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Unbeknowst to you, your computer could be a double agent, committing cybercrime as part of a internet-connected botnet. Over 2.2 million American PCs are part of some botnet, according to Microsoft.  (Source: Ubisoft)
U.S. leads the world in botnet virus infection rates

According to a new 240-page security report from Microsoft dubbed the Security Intelligence Report, America is among the most infected countries in the world when it comes to botnets.  The report uses information collected in the first half of 2010 via the Microsoft Malicious Software Removal Tool.

Over 2.2 million PCs in the U.S. are infected with a virus that makes them part of one of the internet's massive botnets.  The term "botnet" refers to a group of connected computers that can be used for ill purposes such as spamming, distributed denial of service (DDoS) attacks, and mass credit card fraud.

Brazil came in second place for most infected computers, with 550,000 botnet-infected PCs.  Per computer population, though South Korea had the highest rate (though its total number of infected machines is lower than that of the U.S. or Brazil).  In South Korea 14.6 out of 1,000 PCs are in a botnet, versus 5.2 computers out of 1,000 in the U.S.

Cliff Evans, head of security and identity at Microsoft UK, comments to 
BBC News, "Most people have this idea of a virus and how it used to announce itself.  Few people know about botnets."

Fewer people perhaps know about Microsoft's Malicious Software Removal Tool (MRT).  MRT has been is a free tool Microsoft includes with Windows XP, Windows Vista, and Windows 7.  First released in 2005, the tool is easy to run -- just go to "Start", type "run" in the search bar, and then type "mrt" (case insensitive) in the resulting popup.  The tool will then activate and be ready to scan your computer and remove many common types of malware.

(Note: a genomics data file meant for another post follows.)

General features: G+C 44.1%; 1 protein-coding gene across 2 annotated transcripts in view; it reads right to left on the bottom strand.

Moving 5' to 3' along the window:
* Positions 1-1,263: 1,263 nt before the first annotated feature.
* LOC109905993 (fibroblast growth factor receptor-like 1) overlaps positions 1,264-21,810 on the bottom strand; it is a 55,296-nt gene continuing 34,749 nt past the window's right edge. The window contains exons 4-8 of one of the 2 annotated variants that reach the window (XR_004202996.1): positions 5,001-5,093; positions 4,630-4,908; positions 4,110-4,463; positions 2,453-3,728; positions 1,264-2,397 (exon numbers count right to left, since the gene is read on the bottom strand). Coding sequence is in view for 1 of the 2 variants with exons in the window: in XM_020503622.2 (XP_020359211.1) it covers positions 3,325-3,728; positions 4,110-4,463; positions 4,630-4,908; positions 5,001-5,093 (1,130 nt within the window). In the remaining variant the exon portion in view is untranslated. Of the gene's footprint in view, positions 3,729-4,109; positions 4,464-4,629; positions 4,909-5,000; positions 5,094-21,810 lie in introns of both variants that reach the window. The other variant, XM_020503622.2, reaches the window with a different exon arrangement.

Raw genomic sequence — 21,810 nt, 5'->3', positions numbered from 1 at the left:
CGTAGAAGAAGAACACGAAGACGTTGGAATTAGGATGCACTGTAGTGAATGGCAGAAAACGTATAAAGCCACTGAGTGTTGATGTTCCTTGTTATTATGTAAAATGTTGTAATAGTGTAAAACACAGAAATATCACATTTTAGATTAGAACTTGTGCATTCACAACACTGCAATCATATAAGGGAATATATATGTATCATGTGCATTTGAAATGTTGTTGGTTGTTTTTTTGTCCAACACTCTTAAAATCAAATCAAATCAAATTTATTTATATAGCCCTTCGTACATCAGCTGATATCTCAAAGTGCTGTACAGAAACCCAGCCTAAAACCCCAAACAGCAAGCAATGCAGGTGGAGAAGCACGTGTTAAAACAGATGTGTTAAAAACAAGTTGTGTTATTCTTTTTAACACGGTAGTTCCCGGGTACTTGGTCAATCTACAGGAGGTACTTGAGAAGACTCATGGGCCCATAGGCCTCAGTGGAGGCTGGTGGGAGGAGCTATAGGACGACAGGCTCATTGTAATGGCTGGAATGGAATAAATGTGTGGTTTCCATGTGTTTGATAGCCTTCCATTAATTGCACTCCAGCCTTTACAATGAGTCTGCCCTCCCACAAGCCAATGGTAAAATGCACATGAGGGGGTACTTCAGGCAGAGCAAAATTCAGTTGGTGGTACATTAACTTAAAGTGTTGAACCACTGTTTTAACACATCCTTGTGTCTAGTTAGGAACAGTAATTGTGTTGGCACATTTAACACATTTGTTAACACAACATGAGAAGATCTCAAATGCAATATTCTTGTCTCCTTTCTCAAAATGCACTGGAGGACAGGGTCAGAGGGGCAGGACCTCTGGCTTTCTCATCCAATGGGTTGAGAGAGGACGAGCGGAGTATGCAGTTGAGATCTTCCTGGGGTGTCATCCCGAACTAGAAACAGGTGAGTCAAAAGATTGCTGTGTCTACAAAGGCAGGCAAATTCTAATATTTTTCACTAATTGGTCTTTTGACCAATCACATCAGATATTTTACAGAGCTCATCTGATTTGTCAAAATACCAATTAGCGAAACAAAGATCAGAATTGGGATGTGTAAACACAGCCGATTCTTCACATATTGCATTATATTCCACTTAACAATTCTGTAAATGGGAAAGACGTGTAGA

Perhaps if everyone learns how to use the MRT, America can escape earning the dubious distinction of being the world's biggest botnet participant in 2011.  Given the general public's ignorance of security, that seems unlikely, though.

Despite the difficulty in getting the public to practice proper security, Microsoft is taking steps to try to win the war against botnet masters on its own.  The company recently seized control over 276 internet domains that were being used by botnet owners.  And it has beefed up the securityof its most recent operating system, Windows 7, making it harder to infect new PCs.



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RE: that's nice, but....
By Mitch101 on 10/14/2010 3:31:35 PM , Rating: 2
Found this thread. Few more suggestions in the thread but its working for them on Win 7 x64. (Step 5 sounds promising)
(Link wont post)

Anyway - the fix:
1.) Don't use the autorun when the CD gets inserted.
2.) Open windows explorer and use that to view the CD contents.
3.) Right-click on "setup.exe", and choose "properties".
4.) On the "compatability" tab, check the option to run in WIndows XP compatability mode.
5.) Also check the "run as administrator" option.
5.) Close the properties window.
6.) Double-click on the setup.exe icon - it should now install properly.

NOte: If you already installed and it didn't work, then the first time you run setup like this, it will actually uninstall the game, and you need to run it a gain to install.

Note 2: You should also do the same steps for any patches you install (compatability mode, run as administrator).


RE: that's nice, but....
By Luticus on 10/14/2010 3:53:24 PM , Rating: 2
Thank you very much, i'll see if that works... i'm pretty sure the steps i followed were similar and it didn't work entirely but i'll give it another go. i used to love that game and would like to play it again :-). civ 5 was alright but the tech tree in 5 can't touch CTP. underwater cities and space colonies own! :D


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